·  Legal News, Analysis, & Commentary

Health & Medicine

What You Need to Know Before Implementing IoT in Healthcare

— February 6, 2020

All patient information can be quickly measured and sent for physician advice, or to medical cloud platforms, allowing healthcare organizations to minimize errors.

Remote sensing medical devices have been in use for more than 20 years, telemedicine has been in use for some time, but has grown 100 times over the years as technology advances. 2G mobile access and doctors are no longer needed. Currently, we have a network of connected smart devices that make decisions, work in groups, and send information to the cloud (the Internet of Things). The Internet of Things, or IoT, not only helps the health of patients, but also improves the productivity of healthcare workers.

What is IoT exactly? Why is it essential in medical care? The health sector IoT is an excellent example of ubiquitous computing. For example, hundreds of smart electronic devices can be deployed in hospitals to monitor patient health 24 hours a day, 365 days a year, discuss and make decisions, and upload information to the medical cloud platform.

How useful is IoT for healthcare? Consider the following example.

In an emergency, the latest patient information is getting detected and uploaded to the cloud, even in the ambulance or at home.

Self-sustaining medical device

IoT medical devices use components to detect low thresholds and communicate with medical personnel and manufacturers.

It helps the Internet of Things and home patients or the elderly to communicate directly with medical facilities. In the example of health care, telemedicine can be considered the “raw” form of the Internet of Things.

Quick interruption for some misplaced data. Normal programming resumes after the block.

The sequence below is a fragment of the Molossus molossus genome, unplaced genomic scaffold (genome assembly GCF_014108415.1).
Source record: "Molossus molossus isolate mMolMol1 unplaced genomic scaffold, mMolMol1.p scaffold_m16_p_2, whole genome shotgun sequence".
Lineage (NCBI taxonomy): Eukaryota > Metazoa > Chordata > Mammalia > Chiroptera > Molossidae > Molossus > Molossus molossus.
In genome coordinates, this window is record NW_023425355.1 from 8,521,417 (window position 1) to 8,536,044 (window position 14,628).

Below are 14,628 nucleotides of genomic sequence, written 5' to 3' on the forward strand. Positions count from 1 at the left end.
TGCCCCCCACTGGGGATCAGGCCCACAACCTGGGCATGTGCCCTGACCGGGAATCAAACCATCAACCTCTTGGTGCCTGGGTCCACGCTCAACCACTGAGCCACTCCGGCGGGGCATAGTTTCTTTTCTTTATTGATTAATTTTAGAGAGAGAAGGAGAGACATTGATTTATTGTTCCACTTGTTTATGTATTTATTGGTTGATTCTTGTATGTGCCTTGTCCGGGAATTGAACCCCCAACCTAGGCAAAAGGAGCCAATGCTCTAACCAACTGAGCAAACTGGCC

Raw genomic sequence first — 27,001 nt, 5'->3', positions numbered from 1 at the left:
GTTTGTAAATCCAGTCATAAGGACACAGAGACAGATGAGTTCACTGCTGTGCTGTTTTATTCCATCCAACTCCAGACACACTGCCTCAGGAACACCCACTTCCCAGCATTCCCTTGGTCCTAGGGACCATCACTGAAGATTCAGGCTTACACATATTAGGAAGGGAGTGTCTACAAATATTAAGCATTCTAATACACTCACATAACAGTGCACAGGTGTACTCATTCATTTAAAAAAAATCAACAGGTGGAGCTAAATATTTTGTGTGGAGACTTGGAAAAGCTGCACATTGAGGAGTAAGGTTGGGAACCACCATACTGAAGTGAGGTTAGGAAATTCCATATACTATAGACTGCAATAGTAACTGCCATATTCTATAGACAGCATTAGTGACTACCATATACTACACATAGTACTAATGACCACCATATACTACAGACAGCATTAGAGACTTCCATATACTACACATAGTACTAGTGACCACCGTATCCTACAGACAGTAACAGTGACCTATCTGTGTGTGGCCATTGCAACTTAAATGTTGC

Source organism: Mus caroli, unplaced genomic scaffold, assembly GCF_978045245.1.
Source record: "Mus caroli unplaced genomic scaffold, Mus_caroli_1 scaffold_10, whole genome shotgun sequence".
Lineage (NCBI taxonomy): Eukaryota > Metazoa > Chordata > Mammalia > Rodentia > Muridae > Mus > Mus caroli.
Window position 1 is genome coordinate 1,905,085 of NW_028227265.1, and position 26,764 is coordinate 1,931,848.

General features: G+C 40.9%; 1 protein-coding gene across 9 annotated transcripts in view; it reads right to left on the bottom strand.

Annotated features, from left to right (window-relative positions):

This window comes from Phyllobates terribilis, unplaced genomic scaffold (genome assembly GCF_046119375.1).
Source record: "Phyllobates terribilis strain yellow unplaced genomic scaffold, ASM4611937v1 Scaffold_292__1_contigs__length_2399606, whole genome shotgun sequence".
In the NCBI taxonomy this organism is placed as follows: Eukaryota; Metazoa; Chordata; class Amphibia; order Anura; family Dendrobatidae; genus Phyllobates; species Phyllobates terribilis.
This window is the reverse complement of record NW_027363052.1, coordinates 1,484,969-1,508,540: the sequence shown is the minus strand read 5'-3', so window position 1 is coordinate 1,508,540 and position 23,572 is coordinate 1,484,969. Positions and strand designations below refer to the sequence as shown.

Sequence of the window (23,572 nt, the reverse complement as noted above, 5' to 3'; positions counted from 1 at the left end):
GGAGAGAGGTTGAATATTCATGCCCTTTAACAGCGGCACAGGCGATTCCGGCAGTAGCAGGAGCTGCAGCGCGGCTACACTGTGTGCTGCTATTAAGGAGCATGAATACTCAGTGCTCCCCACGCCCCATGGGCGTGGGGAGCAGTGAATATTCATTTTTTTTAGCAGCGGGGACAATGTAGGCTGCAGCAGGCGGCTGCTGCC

How does the IoT work in healthcare?

To understand how the Internet of Things works for your health, let’s take a look at how the Internet of Things generally works. In medical care, these devices collect various patient data and receive feedback from healthcare professionals. An example of IoT healthcare is the continuous monitoring of glucose in insulin pens.

These devices can communicate with each other and, in some cases, they can receive timely help and even take essential steps that can save lives. For example, if an older adult is getting reversed, IoT medical devices can make informed decisions by calling a medical facility. After collecting the passive data, the IoT medical device can take steps okayed by the doctor to send this critical information to the cloud to check the general condition of the patient, whether it is necessary to call an ambulance, and what kind of support is essential, etc.

As a result, IoT healthcare can dramatically improve patient health and support emergencies, as well as the productivity of healthcare workers and hospital workflows.

How IoT contributes to the medical process?

Let’s look at an example of an IoT healthcare workflow.

The sensor collects data from the data entered by the patient or the doctor/nurse.

IoT devices use algorithms based on artificial intelligence, such as machine learning (ML), to analyse the collected data.

The device determines whether to take any action or send information to the cloud.

Based on the data provided by IoT devices, doctors, healthcare professionals, and even robots can make informed decisions.

IoT devices in medicine

Not all IoT devices require a sensor, but at least wireless and a specific TCP/IP address are required to communicate with the Internet. Some examples are skin cancer detection apps that use a camera and AI-based algorithms to draw moles on the skin.